The Remmi ottoman is designed to work together with the Remmi lounge chair, which is known as one of Yrjö Kukkapuro's most iconic and popular furniture. The minimalist ottoman combines the key elements of Kukkapuro's design philosophy: ergonomics that support the body, timeless aesthetics and high-quality ecology. Designed in 1969, the ottoman features soft Artek Zebra upholstery and an elegant steel frame, creating a luxurious yet comfortable extra seat or resting place for the legs.

The Key Flag certified Remmi ottoman is made in Finland and all its parts, such as metal springs and cushions, can be easily repaired and renewed to achieve the longest possible life cycle. The products in the Remmi collection are part of a permanent exhibition at the world’s largest interior design museum: the Victoria and Albert Museum in London.

Yrjö Kukkapuro

Remmi ottoman, chrome - Artek Zebra



1–2 months


Black and white, chrome
63 cm
60 cm
39,5 cm
Seat depth
66 cm
Seat height
40 cm
Frame material
Chromed stainless steel
Seat material
58% wool, 36% cotton, 6% polyester, foam
Upholstery fabric
Wool fabric, Artek Zebra
Removable cover
6 kg
10 years

Yrjö Kukkapuro

The Finnish furniture designer Yrjö Kukkapuro (b. 1933) is a central figure of Finnish functionalism. Kukkapuro has been working as a freelance designer since the 1950s and much of the furniture he designed at the beginning of his career is still in production today.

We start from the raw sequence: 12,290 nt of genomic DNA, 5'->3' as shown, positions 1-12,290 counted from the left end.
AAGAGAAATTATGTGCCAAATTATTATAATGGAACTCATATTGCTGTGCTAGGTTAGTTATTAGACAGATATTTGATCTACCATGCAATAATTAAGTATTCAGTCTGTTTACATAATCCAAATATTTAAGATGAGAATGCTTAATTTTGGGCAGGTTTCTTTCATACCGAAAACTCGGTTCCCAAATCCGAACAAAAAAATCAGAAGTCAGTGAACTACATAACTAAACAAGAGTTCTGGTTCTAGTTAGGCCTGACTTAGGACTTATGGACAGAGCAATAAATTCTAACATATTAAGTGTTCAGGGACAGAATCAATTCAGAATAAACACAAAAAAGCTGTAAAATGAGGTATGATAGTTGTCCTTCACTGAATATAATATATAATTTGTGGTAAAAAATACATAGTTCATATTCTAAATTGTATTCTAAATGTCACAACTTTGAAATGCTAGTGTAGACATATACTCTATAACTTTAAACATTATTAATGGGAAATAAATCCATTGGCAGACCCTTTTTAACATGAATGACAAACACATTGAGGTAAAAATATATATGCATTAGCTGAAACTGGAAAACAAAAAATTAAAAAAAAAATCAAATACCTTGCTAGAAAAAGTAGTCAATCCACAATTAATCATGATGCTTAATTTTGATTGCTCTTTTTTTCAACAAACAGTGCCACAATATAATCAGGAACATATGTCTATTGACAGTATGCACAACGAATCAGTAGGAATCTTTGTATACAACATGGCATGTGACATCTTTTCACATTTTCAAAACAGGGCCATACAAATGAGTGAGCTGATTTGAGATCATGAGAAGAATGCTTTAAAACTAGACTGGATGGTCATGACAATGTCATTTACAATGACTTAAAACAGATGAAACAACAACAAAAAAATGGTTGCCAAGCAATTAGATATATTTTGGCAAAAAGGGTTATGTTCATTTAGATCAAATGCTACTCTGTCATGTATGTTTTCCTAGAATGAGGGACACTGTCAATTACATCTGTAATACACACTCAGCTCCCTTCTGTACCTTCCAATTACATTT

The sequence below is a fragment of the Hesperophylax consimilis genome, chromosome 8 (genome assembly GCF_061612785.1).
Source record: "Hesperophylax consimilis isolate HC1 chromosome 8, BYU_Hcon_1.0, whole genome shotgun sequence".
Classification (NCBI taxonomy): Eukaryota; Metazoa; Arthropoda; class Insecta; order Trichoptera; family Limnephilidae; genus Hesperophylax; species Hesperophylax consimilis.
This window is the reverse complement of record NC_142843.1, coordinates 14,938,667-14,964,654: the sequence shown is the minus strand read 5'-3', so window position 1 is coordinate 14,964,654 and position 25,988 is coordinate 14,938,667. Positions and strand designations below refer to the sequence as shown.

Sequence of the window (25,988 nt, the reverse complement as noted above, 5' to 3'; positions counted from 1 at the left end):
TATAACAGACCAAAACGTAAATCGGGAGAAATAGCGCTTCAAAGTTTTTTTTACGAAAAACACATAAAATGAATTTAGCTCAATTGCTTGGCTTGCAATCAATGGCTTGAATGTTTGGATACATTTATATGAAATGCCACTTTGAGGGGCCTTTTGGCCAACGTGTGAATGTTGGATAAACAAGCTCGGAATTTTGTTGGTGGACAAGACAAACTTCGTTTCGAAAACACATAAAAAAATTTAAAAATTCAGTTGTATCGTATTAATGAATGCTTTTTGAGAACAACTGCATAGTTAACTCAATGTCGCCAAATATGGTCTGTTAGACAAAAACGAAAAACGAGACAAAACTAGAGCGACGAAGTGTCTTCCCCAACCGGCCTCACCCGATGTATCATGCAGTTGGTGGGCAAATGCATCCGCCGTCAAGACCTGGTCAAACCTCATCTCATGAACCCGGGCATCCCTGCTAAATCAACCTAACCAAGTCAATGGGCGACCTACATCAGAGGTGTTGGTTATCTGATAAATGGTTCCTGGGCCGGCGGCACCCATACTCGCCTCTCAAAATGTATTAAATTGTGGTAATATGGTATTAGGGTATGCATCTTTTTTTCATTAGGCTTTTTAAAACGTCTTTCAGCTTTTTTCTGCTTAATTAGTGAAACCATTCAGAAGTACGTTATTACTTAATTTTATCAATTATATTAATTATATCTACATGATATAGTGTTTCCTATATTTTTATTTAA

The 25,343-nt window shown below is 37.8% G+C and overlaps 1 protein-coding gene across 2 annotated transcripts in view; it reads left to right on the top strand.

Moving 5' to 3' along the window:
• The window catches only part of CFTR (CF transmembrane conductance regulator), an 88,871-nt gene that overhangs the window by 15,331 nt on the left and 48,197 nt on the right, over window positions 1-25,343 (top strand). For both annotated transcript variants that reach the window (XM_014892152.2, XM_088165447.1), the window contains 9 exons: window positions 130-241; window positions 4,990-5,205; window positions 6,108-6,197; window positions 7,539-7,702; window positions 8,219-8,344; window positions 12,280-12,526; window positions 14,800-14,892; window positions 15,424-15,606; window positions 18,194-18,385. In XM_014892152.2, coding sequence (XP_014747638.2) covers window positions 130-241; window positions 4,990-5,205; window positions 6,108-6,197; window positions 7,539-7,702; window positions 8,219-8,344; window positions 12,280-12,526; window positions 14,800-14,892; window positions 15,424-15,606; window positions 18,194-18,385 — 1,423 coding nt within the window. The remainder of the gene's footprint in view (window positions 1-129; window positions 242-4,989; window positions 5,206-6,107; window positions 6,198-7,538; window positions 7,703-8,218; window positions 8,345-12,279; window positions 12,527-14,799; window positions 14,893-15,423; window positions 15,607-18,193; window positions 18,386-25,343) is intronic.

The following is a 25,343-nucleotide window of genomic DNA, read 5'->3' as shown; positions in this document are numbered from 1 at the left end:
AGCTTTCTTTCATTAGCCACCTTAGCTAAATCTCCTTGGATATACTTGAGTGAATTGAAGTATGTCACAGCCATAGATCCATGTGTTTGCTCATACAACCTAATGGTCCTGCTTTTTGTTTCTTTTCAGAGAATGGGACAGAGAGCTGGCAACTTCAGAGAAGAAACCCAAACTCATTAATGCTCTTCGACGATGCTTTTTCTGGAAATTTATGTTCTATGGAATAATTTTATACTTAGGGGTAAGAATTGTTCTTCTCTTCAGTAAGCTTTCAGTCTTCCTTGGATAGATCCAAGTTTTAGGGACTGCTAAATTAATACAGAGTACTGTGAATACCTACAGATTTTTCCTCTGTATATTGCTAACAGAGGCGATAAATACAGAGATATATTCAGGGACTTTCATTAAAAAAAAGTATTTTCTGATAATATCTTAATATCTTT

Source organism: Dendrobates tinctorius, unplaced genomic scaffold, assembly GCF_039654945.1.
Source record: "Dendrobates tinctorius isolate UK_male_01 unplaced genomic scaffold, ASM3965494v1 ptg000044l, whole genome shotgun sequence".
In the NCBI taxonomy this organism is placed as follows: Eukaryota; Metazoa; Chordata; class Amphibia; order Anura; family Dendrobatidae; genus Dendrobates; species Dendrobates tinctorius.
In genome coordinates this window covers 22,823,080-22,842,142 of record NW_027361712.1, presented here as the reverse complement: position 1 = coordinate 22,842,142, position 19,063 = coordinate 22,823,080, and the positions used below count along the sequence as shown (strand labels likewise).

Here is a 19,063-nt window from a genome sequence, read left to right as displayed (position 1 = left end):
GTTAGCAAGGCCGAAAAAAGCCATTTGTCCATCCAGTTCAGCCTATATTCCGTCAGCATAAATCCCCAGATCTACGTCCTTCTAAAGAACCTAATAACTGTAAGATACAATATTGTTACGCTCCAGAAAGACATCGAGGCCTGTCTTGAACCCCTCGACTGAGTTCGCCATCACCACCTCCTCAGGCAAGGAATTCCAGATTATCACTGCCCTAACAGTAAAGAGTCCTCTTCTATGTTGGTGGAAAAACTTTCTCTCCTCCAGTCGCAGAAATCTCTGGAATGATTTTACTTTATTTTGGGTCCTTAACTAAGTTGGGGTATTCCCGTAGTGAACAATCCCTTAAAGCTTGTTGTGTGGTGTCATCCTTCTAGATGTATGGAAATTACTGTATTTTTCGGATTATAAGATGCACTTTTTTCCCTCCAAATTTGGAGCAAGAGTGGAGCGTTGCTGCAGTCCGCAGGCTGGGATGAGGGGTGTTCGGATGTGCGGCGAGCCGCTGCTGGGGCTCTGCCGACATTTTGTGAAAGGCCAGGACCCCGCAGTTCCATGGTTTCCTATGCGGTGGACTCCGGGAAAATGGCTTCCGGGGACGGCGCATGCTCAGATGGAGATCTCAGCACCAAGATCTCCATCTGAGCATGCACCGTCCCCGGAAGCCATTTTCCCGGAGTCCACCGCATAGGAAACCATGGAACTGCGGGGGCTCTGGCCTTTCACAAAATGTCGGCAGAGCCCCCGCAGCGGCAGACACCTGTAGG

“Does it make any sense to design a chair which is not good to sit on?” is one of Kukkapuro’s favourite sayings and it describes perfectly the designer’s love for ergonomic furniture. His designs aim at a subtle balance between functionality and aesthetics – fine examples of this are the Karuselli chair produced by Artek, and other iconic designs such as the Saturnus table, Skaala chair, Remmi series and Ateljee lounge chair and sofa.

During his career, Kukkapuro has been awarded many national and international prizes – including the Lunning Prize in 1966, the 1st Prize at the International Chair Design Competition in Italy in 1972 and the Kaj Franck Design Prize in 1995. His works are present in the permanent collections of various museums in the world, such as the Victoria and Albert Museum in London, MoMA in New York and Vitra Design Museum in Germany's Weil am Rhein, just to name a few.

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